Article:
• ObraikObraik ChristchurchPosts: 7,261Member
    Originally posted by Muke

    Themeparks are too easy to develop with you as player being railed to the finish line, then you end up in a repetive endgame powergrind.

     

    They should introduce tools to create player created content, like ways to roleplay, actually give a meaning to the war instead of linear quests, player generated dungeons which spawn and de-spawn.

    No way that SWG was a succesful game, but actually taking in some of that game's content could be quite fun.

    Let players add content to the game.

     

    Actually, for its time, SWG was quite successful.  It had some of the highest sub numbers for an MMO of that time period (pre-WoW) and made back its develpment costs within a year or so.  After that it was just the cost of developers and keeping the servers running, the rest was profit. 

    In my opinion, TOR failed because it did what every other MMO has done since and tried to copy the WoW formula.  Just like every other game that's copied WoW, people soon realise that there's no point playing something that's a copy when they can play the real thing that is generally polished better.

    Despite it's rocky history, SWG survived because ultimately, it was unique.  There was no other MMO that had all the features and systems that it had, and there still isn't. Apart from voice overs (which I actually found annoying during my time playing TOR), there's not a whole lot that's unique about TOR.  It's WoW with lightsabers.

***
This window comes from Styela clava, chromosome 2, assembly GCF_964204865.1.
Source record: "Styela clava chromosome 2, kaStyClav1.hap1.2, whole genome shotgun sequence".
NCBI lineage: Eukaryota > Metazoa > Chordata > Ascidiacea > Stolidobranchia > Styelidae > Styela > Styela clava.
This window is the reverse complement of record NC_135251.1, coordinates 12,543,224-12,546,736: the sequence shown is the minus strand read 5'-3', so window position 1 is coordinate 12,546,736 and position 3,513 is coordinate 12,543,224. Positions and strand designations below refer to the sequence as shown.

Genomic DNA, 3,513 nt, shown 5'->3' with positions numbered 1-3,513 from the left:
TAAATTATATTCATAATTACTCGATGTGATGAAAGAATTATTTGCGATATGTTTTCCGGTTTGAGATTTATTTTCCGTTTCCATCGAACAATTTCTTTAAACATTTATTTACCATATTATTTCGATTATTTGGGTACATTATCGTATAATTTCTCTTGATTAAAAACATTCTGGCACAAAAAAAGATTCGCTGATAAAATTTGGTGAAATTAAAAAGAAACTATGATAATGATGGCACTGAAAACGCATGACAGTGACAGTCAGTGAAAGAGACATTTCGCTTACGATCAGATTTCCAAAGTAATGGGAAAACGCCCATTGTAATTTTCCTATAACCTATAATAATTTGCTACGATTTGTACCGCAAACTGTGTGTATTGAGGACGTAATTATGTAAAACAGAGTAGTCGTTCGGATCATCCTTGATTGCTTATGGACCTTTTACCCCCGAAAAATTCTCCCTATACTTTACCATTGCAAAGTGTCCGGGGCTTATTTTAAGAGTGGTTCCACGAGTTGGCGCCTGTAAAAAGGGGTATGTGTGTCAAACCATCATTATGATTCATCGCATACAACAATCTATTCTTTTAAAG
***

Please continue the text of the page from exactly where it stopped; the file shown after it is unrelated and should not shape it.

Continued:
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  • GdemamiGdemami Beau VallonPosts: 7,865Member Uncommon


    Neither.

    TOR managed to gain substantial player base, meaning people do like the game. Only problem is it was too expensive to make.

  • InFlamestwoInFlamestwo HindPosts: 662Member

    I could only chose one...

    Cons

    1. Linear world

    2. Gameplay/Combat was too static and slow

    3. Space combat felt like a minigame

     

    Pros

    1. World felt like Star Wars

    2. Great stories and characters

    3. Legecay system

     

    Cons to pros

    1. A dynamic world

    2. Action oriented and fast paced combat with accurate physical collision

    3. PvP space combat and PvE space combat with more players/RvR/WvWvW type of map